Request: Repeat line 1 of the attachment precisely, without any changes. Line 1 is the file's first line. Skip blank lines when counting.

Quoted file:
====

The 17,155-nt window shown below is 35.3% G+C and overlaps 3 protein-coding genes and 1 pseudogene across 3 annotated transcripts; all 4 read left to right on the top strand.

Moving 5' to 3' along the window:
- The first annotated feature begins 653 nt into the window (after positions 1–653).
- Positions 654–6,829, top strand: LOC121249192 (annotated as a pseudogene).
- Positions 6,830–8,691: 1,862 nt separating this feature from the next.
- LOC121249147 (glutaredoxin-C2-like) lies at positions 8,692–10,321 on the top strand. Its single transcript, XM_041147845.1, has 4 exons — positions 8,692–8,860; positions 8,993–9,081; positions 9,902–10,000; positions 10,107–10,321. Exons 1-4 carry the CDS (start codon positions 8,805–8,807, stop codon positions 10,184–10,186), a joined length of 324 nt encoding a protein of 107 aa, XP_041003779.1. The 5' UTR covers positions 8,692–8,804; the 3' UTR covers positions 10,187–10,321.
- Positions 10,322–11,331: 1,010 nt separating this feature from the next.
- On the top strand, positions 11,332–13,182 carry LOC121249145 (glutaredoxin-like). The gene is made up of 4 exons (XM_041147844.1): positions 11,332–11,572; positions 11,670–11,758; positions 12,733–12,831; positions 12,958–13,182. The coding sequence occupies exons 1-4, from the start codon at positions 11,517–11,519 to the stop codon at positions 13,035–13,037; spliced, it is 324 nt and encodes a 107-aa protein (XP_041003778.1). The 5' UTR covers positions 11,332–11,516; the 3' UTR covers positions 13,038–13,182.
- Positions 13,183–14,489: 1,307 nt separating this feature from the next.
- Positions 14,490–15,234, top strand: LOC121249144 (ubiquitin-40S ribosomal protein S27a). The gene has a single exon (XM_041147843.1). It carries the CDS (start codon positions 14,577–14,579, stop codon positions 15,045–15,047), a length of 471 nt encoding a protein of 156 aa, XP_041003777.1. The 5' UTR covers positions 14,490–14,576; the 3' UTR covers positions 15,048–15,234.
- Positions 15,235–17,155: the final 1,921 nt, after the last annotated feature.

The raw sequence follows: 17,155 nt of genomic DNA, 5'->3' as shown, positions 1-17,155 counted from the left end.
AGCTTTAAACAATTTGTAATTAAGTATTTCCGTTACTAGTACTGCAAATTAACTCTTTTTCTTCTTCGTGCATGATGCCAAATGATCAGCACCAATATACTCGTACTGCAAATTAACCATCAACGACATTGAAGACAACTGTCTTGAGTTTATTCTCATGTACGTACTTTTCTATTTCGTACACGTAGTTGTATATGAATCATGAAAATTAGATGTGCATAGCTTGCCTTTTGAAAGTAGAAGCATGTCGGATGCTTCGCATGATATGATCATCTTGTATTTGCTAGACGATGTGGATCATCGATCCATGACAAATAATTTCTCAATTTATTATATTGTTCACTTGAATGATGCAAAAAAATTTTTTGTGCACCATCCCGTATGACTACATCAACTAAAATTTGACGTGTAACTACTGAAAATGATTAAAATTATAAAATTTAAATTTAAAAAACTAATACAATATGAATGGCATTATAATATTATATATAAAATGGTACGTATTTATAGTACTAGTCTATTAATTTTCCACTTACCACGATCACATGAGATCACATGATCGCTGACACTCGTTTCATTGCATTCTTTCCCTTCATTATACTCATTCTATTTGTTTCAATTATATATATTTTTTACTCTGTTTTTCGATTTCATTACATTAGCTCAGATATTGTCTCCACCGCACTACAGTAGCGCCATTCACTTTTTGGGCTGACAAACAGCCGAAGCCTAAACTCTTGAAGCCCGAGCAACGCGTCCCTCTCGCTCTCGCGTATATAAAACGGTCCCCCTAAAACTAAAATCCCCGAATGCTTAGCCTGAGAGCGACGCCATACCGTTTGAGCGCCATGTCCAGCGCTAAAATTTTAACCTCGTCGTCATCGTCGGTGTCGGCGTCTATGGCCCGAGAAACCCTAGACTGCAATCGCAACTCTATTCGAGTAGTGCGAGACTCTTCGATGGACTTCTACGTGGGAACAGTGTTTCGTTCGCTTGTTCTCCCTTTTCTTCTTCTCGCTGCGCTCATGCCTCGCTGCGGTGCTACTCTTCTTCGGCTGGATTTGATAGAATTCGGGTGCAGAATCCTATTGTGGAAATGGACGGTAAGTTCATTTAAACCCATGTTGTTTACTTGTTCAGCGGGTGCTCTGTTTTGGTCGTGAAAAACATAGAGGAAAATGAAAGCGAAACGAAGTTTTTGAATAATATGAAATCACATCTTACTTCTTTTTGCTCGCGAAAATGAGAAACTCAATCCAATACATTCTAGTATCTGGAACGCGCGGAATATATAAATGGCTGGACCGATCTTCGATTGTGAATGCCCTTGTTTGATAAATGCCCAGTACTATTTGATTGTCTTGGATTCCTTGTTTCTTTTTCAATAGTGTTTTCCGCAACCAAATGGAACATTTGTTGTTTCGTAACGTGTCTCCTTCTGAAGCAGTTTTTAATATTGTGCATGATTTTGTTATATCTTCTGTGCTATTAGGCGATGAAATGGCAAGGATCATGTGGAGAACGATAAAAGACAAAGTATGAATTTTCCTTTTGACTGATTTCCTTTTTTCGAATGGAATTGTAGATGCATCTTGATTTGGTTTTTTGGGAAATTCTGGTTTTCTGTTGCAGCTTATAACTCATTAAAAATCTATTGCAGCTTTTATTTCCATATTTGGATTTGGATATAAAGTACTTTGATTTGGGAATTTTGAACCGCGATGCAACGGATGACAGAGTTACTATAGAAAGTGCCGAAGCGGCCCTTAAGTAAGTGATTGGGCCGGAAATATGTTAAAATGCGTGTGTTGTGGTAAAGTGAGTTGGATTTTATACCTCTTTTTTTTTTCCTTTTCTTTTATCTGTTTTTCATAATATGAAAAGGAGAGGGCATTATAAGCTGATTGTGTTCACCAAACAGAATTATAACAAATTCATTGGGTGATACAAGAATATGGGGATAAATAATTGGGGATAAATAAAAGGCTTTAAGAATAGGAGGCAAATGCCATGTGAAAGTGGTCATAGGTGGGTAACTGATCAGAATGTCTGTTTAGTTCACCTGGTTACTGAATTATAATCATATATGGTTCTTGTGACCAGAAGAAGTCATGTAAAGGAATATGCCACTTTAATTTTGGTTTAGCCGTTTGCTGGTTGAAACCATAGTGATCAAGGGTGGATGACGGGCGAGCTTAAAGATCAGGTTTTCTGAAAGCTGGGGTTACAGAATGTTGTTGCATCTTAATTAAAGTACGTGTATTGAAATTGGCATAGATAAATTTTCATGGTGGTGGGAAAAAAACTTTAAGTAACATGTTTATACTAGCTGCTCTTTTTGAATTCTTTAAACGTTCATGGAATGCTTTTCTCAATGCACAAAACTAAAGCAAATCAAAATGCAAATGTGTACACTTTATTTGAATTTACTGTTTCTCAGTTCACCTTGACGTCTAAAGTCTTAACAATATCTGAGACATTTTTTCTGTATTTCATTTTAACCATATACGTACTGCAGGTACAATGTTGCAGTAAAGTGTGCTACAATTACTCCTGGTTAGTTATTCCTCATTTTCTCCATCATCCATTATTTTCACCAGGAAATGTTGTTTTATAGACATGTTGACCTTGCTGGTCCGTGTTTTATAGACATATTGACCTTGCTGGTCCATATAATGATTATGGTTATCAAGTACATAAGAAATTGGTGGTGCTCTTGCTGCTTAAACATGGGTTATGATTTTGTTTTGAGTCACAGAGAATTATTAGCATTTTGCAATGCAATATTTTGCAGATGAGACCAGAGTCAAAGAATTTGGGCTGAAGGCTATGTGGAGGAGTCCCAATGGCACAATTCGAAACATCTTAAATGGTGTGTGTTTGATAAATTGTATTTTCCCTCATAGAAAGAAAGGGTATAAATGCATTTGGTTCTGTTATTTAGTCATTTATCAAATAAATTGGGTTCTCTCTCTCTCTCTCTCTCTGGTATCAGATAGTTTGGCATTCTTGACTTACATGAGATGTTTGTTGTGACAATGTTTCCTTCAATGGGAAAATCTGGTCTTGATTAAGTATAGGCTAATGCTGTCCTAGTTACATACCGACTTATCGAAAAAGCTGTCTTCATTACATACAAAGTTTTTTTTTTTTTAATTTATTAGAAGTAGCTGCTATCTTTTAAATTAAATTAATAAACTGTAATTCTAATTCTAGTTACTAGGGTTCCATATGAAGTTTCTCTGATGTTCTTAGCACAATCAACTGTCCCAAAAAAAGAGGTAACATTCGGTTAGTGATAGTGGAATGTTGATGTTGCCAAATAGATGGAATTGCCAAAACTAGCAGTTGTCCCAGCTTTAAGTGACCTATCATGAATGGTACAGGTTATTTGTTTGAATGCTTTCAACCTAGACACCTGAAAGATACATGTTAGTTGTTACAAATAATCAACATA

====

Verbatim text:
The 17,155-nt window shown below is 35.3% G+C and overlaps 3 protein-coding genes and 1 pseudogene across 3 annotated transcripts; all 4 read left to right on the top strand.